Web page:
Phylum Cnidaria: Jellyfish, Corals and Other Stingers (September 11 & 13)

The Wikipedia page on cnidarians is an excellent place to visit first for our gelatinous friends. For systematics and descriptions, you can’t beat the Tree of Life page on Phylum Cnidaria. Check out my favorite hydrozoan, the delightfully-named Velella velella. (I saw these gorgeous animals during my visit to Sicily several years ago.) Here is a great jellyfish video from the Monterey Bay Aquarium in California. Jellyfish have become an enormous ecological problem because of warming seas and changing fish populations. Time Magazine has a good article about the “stinging season” with links to further stories. The Miami New Times has an article on Ten Things You Need to Know About Jellyfish. (Note that urine is not a particularly helpful treatment for a jellyfish sting!) Avoid fire coral, whcih should be obvious from its name. The BBC has a magazine article describing the strangeness of cnidarians, and why they may hold compounds and genes to improve our health. Finally, Wooster Geologist Macy Conrad poses in this post with a dead jellyfish on a French beach two summers ago.

In the coming weeks we will identify the fossils we gathered on our field trip, apply to them several paleontological techniques such as cleaning, cutting, polishing and photography, and then put together a grand paleoecological analysis. We will be greatly assisted by two fantastic websites, one by Alycia Stigall at Ohio University called The Digital Atlas of Ordovician Life, and the other by Steve Holland at the University of Georgia titled The Stratigraphy and Fossils of the Upper Ordovician near Cincinnati, Ohio.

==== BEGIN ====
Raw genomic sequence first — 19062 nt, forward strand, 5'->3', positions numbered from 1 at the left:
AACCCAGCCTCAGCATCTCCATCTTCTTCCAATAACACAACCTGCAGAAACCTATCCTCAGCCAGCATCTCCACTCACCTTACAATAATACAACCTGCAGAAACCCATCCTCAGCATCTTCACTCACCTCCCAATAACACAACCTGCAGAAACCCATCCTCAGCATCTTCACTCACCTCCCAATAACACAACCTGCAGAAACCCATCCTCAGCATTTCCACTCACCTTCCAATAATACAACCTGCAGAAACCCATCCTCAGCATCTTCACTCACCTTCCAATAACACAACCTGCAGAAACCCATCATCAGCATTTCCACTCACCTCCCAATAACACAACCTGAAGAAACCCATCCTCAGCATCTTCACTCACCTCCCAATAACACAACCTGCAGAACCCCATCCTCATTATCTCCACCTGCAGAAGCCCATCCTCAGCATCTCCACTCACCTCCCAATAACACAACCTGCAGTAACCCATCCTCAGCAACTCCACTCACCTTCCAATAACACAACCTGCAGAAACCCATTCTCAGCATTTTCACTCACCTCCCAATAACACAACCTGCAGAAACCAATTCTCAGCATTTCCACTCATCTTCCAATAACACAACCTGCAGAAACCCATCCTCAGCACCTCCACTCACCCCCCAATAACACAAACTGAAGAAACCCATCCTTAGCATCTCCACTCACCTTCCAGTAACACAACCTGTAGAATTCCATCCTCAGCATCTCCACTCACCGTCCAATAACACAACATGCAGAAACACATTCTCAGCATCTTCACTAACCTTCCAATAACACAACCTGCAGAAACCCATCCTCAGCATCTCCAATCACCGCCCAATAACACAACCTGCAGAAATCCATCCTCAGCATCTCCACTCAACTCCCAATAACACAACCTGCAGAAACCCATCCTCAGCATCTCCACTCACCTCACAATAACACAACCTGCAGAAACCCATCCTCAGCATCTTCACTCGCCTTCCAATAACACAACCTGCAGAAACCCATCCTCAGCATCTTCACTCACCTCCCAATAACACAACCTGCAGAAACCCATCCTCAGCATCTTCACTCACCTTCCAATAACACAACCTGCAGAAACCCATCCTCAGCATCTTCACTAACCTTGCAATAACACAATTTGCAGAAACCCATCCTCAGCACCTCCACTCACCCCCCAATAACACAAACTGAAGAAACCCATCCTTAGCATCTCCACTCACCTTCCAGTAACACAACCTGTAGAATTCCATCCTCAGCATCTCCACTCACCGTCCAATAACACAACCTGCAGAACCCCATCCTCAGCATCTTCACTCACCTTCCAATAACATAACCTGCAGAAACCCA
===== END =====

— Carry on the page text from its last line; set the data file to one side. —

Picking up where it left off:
Here is a pdf version of the first 2017 Invertebrate Paleontology test you can use to prepare for the Big Event on Thursday, September 20. Remember that each class is different — there will be some items on this sample test that you did not have in your class.

An auloporid coral from the Middle Devonian of northwestern Ohio.

Geology in the News –

How would you categorize the feeding mode exhibited by this gorgeous nudibranch?

Here is a brand new study on the evolutionary origins of animal diversity. “Our results show that fundamental evolutionary change was not limited to an early burst of evolutionary experimentation. Animal designs have continued to evolve to the present day—not gradually as Darwin predicted—but in fits and starts, episodically through their evolutionary history.”

New coral reefs have been found in deep water off the coast of South Carolina. Note these are in dark waters, unlike the far more common shallow-water coral reefs. These discoveries are important for our calculations of the oceanic carbon budget, among other things.

New evidence suggests that climate changes may have led to the disappearance of our Neandertal cousins about 40,000 years ago. There’s a lesson here!

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